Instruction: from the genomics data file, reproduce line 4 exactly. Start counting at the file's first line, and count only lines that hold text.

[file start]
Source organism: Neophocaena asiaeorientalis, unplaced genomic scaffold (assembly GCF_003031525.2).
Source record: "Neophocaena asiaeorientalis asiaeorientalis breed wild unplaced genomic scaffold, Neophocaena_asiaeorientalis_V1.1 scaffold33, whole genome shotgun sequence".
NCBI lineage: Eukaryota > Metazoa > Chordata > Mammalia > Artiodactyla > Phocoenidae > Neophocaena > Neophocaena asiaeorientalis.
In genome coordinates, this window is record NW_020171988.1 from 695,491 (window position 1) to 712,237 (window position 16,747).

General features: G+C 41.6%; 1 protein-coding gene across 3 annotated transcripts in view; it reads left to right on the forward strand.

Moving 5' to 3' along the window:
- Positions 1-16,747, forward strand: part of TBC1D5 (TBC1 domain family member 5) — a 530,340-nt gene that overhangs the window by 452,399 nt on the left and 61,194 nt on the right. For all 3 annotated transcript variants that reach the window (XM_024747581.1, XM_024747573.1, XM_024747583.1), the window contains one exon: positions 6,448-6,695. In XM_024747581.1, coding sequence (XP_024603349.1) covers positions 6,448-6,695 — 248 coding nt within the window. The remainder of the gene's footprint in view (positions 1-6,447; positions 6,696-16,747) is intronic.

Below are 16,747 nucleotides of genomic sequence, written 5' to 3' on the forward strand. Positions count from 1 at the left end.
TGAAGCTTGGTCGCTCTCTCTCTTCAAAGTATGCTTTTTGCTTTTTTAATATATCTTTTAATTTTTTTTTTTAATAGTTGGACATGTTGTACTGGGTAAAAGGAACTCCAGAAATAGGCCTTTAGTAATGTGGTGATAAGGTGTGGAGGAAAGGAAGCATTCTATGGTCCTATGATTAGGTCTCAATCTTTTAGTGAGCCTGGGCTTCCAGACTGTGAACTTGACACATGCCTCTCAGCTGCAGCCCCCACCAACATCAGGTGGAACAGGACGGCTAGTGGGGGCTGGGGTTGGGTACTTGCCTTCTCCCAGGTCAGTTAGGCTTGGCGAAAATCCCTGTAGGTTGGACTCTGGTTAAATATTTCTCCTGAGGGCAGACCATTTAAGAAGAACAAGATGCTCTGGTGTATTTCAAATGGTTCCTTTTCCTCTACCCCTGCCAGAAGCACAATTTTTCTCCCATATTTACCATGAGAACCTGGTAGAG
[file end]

In genome coordinates, this window is record NW_020171988.1 from 695,491 (window position 1) to 712,237 (window position 16,747).